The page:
Computational design with curved creases : David Huffman's approach to paperfolding
Author(s)Koschitz, Richard Duks
Massachusetts Institute of Technology. Department of Architecture.
Terry Knight and Erik D. Demaine.
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This dissertation provides a new framework for defining design approaches with curved creases by investigating the work of David A. Huffman, famous computer scientist and pioneer of curved-crease paperfolding. The history of curved folding has diverse cultural origins. I outline the boundaries of curved-crease paperfolding as a field of knowledge beyond geometry by identifying its role in art, design and pedagogy. I document Huffman's entire curved-crease work, including approximately 2000 notes on geometry and 150 unique designs, and analyze it by means of a taxonomy divided into geometric categories. I abstract his designs into gadgets, or small sets of curves with specific three-dimensional folding consequences. The taxonomy begins with reflected cylinders and cones which are well understood mathematically. The bulk consists of gadgets Huffman invents for himself which use conics and refraction. The gadgets control the behavior of the paper around the crease, providing an opportunity for discrete representation. More general curve types conclude the taxonomy. This structure allows me to present Huffman's varied oeuvre in a coherent way, raise questions for future research in geometry and describe Huffman's ways of designing with constraints, making the work accessible to mathematicians as well as designers. The dissertation strives to expand the field of design and computation to include curved-crease paperfolding. I create a new framework that formalizes digital and analog design approaches, expanding on the works of Huffman and others such as Josef Albers, Roy lwaki and Ron Resch. I compare and evaluate each approach in terms of the necessary tacit versus a priori knowledge of geometry, whether they are material-driven or digitally-driven, and their use of digital representation. Since a discrete representation is available for simulation I propose a computational approach that provides real-time feedback. I present results of seminars and workshops I have conducted. Curved creases have become increasingly attractive for designers and architects as manufacturing of furniture and building parts with them has become possible. Folding flat materials provides economic and energy efficiencies compared to stamping. Making design approaches for curved creases accessible provides material-based approaches for design pedagogy and allows designers to expand their canon of forms.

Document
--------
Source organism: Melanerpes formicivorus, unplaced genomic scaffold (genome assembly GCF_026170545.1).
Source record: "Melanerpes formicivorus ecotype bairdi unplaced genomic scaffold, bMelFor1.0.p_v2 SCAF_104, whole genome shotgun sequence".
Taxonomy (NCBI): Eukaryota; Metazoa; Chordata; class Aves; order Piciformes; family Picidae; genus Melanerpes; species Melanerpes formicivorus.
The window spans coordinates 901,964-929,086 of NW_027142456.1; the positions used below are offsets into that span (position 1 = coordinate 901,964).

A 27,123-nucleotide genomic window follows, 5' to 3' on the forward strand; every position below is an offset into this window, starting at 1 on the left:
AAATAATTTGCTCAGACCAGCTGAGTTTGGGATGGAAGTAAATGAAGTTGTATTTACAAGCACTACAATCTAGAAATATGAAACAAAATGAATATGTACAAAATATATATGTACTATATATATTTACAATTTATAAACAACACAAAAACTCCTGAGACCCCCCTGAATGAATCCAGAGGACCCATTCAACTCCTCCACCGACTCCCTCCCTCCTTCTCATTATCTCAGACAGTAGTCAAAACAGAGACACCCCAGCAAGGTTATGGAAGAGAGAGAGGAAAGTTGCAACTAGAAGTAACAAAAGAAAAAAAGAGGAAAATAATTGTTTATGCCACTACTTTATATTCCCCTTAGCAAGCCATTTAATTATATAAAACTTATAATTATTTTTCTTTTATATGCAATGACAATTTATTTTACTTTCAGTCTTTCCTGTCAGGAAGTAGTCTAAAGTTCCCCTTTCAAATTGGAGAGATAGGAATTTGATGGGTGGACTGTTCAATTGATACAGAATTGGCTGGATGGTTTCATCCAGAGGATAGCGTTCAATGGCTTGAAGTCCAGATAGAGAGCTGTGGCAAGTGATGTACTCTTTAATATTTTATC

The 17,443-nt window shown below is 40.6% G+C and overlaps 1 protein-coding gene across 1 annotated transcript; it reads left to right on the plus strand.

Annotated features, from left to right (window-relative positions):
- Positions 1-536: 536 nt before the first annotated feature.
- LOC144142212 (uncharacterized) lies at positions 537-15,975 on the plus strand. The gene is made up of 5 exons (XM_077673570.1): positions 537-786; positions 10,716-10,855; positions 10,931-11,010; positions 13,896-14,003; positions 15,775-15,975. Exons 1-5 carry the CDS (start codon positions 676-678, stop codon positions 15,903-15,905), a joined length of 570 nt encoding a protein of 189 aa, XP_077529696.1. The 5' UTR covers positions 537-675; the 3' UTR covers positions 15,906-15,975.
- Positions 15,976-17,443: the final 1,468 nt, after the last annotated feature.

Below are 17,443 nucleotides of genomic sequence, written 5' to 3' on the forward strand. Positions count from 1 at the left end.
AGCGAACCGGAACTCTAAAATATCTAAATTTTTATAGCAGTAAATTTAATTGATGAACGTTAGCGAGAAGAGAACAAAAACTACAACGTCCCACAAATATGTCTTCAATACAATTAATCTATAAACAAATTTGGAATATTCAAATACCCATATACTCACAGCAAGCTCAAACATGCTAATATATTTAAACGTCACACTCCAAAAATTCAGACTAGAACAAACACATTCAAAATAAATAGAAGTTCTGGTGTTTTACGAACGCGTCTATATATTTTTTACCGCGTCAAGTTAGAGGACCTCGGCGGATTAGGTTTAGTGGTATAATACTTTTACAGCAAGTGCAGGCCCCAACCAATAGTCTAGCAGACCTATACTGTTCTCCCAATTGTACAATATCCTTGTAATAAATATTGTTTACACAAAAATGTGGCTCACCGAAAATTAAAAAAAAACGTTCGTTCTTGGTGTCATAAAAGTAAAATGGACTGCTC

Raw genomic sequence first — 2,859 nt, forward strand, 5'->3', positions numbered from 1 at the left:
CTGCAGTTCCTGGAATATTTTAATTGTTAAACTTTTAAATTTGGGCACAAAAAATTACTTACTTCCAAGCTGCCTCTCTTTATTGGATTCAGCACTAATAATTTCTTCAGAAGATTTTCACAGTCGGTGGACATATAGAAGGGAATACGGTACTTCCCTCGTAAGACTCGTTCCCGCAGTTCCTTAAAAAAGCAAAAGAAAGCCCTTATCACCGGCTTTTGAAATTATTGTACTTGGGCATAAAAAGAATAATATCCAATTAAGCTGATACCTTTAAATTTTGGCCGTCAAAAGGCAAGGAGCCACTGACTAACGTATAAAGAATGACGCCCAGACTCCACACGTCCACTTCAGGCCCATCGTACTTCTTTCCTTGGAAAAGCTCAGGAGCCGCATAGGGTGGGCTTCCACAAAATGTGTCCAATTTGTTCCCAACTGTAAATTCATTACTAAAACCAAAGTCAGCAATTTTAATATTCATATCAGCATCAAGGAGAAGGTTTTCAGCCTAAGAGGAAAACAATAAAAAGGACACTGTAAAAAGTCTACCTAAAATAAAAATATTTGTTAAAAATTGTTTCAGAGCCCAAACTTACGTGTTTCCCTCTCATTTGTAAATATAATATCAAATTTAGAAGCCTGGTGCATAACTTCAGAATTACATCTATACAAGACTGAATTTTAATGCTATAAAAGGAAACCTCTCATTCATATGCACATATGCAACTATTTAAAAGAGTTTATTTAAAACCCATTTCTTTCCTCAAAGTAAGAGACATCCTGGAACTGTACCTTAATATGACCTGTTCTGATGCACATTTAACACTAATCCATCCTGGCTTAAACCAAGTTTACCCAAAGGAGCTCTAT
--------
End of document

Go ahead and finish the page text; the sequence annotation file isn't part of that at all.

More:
Thesis: Ph. D. in Architecture: Design and Computation, Massachusetts Institute of Technology, Department of Architecture, 2014.Cataloged from PDF version of thesis.Includes bibliographical references (pages 385-393).
DepartmentMassachusetts Institute of Technology. Department of Architecture.
Massachusetts Institute of Technology